A website saddled with a bad Content Management System can often really impact the site from being developed to meet your needs. As Umbraco development specialists, we’re often approached by potential clients asking for their current site to be migrated to Umbraco. What we’ve learnt is that the impact of failing to properly brief an agency during a migration project can make a huge difference to the quality, timescales, and budgets of what’s being delivered.
The Risks of Not Providing a Brief
It can be very difficult for an agency to provide an accurate or effective quote if presented with a brief of “move my site from platform X to platform y”. This can lead to difficulties of scope, testing, quality and even price later.
The risks can be mitigated by working on a time and materials type contract. In this scenario, the scope and cost per day are agreed in advance with an estimate of the cost to be completed. The actual cost finally paid isn’t fixed. This kind of contract often turns out to be the cheapest as the buyer takes the risk should the project overrun. Because of this, there is often a need for a high level of trust between agency and buyer, in addition to solid plans and efficient communication in order to mitigate the risk of running out of budget before the site is built.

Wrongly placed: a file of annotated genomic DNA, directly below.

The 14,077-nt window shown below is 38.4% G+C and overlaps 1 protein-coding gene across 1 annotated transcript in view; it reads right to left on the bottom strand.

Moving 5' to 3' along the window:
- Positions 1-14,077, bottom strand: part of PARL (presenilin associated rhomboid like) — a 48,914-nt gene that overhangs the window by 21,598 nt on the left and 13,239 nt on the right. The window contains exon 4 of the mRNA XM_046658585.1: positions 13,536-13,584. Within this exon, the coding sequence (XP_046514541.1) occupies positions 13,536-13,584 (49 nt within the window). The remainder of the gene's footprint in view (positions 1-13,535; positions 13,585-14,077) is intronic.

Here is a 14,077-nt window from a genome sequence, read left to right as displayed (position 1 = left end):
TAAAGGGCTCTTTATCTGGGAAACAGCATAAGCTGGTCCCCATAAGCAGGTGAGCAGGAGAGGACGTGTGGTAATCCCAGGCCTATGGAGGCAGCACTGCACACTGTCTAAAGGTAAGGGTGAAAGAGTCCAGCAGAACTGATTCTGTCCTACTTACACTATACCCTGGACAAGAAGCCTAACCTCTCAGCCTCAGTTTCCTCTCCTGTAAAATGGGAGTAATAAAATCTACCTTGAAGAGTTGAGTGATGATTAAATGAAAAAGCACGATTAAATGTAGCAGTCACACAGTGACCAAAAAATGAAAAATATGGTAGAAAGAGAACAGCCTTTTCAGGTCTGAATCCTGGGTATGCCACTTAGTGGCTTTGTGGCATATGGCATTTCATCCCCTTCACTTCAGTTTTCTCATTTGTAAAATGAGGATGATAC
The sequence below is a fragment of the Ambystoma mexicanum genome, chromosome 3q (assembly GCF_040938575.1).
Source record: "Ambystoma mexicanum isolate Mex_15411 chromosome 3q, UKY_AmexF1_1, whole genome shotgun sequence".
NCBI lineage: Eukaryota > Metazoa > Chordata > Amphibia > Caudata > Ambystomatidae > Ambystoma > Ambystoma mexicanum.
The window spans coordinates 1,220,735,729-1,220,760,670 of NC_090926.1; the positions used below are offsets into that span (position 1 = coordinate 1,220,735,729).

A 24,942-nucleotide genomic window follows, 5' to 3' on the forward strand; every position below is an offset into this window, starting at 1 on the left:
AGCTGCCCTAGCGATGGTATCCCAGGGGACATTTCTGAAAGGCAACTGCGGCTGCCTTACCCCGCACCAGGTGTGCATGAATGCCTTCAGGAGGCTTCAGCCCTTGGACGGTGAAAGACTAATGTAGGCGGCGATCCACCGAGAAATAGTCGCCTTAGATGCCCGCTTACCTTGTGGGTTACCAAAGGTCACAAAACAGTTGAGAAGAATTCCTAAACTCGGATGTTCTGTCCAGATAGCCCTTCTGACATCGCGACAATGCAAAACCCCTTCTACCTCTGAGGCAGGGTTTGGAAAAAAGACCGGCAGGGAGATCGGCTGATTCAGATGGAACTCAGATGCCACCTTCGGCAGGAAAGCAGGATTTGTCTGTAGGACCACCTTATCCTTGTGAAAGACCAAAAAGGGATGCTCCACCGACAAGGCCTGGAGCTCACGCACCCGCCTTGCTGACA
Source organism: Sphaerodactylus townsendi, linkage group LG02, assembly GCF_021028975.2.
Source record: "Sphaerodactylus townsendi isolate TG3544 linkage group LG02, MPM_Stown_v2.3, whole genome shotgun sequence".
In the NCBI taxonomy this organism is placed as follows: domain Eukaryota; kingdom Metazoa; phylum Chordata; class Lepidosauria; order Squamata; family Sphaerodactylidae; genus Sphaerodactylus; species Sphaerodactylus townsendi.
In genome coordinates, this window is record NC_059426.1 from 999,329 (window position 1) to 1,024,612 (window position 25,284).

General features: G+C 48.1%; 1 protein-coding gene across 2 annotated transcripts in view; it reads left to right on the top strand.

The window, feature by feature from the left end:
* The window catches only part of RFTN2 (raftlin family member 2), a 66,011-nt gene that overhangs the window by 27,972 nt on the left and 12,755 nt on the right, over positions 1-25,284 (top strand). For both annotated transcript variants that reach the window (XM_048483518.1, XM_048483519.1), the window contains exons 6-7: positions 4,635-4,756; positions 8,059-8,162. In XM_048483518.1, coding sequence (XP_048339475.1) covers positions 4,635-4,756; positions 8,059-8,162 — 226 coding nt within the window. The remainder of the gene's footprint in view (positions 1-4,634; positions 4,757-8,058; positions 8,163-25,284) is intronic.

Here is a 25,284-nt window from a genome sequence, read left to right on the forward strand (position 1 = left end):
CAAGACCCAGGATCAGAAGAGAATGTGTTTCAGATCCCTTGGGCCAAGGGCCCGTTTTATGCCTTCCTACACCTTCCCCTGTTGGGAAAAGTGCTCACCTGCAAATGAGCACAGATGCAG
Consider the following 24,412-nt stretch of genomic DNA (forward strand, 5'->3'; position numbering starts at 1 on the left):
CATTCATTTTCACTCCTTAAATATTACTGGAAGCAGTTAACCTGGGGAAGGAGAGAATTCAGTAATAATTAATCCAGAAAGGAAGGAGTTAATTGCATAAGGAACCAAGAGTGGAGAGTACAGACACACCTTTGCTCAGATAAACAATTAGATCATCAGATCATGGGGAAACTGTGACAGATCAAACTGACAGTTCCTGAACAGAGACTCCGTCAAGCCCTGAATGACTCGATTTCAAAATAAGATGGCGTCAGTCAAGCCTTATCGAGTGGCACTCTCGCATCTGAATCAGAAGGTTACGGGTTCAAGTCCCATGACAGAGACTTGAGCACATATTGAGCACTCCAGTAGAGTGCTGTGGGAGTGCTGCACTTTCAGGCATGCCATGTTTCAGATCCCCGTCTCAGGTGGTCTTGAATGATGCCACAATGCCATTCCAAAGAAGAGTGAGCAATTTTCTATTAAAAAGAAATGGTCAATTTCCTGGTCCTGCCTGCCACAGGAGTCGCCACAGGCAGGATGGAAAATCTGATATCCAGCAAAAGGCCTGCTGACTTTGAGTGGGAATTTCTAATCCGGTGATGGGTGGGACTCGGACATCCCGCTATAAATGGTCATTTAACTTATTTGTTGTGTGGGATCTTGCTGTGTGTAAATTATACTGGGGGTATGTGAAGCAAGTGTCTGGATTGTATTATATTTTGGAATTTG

At Carbon Six Digital we would typically spend up to two days producing a detailed specification for a complex site with a high level of functionality and perhaps a password protected area. This can take longer for very complex web apps. Whilst this time will be chargeable it’s cost-effective as it enables us to produce a detailed project brief. Our approach is to use our Initial Project Brief Document as well as a Prioritised Requirements List, both of which are used throughout a project to ensure that the client gets exactly what they specified at the outset.
Lastly, if you’re in the throws of having made bad buying decisions when you bought an Umbraco Site Migration you might want to consider using our Health Check service to get things back under control.